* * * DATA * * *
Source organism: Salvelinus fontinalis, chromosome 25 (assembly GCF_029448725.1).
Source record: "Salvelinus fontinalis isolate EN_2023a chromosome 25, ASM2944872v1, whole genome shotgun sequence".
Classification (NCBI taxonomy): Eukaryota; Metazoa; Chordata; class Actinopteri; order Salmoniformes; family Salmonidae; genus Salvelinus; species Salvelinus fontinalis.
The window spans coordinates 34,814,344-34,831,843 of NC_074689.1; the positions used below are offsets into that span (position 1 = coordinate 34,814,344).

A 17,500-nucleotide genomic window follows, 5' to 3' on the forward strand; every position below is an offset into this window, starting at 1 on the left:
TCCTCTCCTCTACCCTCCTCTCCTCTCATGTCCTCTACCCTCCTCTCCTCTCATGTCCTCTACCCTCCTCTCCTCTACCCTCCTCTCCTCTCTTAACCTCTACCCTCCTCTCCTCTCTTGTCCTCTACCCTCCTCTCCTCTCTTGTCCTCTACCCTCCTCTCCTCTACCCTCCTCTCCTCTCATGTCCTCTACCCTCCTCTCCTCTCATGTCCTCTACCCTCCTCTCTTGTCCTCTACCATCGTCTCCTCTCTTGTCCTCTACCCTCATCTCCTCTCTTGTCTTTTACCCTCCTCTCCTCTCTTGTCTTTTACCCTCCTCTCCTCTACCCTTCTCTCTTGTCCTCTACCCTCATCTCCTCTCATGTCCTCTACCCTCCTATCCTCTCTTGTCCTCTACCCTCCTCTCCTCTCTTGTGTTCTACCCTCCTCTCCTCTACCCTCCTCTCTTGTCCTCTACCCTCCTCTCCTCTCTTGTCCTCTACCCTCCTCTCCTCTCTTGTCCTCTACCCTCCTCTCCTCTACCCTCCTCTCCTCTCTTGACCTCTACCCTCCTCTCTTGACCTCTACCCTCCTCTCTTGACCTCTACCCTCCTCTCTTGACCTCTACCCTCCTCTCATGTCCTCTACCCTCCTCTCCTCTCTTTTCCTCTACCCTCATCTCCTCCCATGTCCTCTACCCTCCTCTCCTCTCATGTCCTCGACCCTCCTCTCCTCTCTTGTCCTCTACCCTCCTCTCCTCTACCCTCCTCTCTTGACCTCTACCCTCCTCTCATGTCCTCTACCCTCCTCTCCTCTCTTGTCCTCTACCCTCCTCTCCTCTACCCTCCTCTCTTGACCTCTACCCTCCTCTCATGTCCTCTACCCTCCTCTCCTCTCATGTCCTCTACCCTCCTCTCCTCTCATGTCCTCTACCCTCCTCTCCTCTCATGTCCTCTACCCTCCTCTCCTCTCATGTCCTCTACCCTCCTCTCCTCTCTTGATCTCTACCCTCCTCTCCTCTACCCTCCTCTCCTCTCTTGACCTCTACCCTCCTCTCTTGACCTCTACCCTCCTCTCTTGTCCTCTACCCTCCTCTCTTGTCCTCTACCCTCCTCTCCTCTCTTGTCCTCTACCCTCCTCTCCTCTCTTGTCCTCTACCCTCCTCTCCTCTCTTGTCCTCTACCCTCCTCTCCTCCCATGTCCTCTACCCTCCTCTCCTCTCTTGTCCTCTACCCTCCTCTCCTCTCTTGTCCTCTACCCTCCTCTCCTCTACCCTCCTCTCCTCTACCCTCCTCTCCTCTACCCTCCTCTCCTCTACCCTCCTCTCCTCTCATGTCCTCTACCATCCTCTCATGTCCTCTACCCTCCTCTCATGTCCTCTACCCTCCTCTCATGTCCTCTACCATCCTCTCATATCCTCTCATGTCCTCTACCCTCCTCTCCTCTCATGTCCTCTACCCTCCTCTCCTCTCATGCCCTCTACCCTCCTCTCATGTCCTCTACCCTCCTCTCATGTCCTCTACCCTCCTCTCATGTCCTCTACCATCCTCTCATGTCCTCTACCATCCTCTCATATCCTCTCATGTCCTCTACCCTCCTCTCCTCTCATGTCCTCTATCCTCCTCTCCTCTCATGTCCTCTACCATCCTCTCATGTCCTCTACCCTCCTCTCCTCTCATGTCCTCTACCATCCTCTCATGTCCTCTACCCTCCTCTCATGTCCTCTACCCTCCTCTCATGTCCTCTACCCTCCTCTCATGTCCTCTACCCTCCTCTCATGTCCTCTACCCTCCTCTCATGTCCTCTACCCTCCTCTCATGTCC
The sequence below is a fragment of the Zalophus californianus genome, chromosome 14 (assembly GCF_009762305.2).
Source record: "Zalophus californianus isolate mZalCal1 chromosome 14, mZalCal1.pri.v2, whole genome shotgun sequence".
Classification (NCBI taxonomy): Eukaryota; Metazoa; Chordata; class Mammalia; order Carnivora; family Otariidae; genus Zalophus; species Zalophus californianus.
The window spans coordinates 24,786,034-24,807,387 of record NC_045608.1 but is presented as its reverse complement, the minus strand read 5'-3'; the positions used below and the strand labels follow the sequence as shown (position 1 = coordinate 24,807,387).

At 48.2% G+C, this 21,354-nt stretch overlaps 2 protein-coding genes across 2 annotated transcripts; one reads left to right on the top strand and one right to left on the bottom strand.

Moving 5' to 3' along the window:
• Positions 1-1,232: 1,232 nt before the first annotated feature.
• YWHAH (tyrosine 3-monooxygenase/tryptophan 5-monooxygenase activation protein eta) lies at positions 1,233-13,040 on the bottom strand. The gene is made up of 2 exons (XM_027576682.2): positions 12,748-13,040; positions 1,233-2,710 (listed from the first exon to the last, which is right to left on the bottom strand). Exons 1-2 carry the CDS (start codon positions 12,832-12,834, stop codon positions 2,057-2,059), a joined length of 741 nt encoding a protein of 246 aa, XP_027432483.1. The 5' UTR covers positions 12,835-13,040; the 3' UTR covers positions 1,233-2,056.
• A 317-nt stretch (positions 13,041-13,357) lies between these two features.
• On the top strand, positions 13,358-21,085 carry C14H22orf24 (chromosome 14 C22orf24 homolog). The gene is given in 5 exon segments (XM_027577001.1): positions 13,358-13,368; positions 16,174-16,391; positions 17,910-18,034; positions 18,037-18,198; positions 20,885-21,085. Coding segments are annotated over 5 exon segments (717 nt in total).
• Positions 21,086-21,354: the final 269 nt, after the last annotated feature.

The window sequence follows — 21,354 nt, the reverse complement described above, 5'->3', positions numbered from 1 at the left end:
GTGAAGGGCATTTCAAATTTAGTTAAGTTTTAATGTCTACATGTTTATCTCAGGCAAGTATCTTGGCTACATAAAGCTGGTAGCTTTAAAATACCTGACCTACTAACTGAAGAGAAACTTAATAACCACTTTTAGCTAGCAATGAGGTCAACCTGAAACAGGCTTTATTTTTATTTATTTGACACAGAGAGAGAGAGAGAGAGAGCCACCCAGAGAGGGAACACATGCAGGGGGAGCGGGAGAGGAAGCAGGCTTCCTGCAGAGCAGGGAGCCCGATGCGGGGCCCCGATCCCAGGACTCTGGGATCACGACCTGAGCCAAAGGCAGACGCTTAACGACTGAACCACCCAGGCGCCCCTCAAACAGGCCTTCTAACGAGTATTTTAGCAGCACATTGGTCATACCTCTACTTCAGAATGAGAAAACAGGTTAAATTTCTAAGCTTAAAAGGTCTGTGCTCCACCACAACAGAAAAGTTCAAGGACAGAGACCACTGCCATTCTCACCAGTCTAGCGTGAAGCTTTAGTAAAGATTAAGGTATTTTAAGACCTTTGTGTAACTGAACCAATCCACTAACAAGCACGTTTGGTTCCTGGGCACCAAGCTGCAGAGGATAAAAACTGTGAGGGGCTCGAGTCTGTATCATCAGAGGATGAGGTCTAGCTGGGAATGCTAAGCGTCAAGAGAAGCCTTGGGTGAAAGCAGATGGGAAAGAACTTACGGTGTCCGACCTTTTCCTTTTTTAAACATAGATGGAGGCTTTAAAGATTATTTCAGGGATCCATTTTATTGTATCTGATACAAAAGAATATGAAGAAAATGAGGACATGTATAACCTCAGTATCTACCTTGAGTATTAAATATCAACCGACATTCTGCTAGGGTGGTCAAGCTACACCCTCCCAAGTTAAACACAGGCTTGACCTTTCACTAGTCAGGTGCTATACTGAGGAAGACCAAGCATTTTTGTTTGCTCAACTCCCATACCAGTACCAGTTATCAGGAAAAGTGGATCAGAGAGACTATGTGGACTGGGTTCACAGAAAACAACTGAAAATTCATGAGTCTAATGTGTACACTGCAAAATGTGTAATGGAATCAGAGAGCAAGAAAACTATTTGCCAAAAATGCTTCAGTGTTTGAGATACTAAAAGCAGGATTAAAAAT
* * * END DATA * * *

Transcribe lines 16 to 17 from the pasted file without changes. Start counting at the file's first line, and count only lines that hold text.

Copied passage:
• On the top strand, positions 13,358-21,085 carry C14H22orf24 (chromosome 14 C22orf24 homolog). The gene is given in 5 exon segments (XM_027577001.1): positions 13,358-13,368; positions 16,174-16,391; positions 17,910-18,034; positions 18,037-18,198; positions 20,885-21,085. Coding segments are annotated over 5 exon segments (717 nt in total).
• Positions 21,086-21,354: the final 269 nt, after the last annotated feature.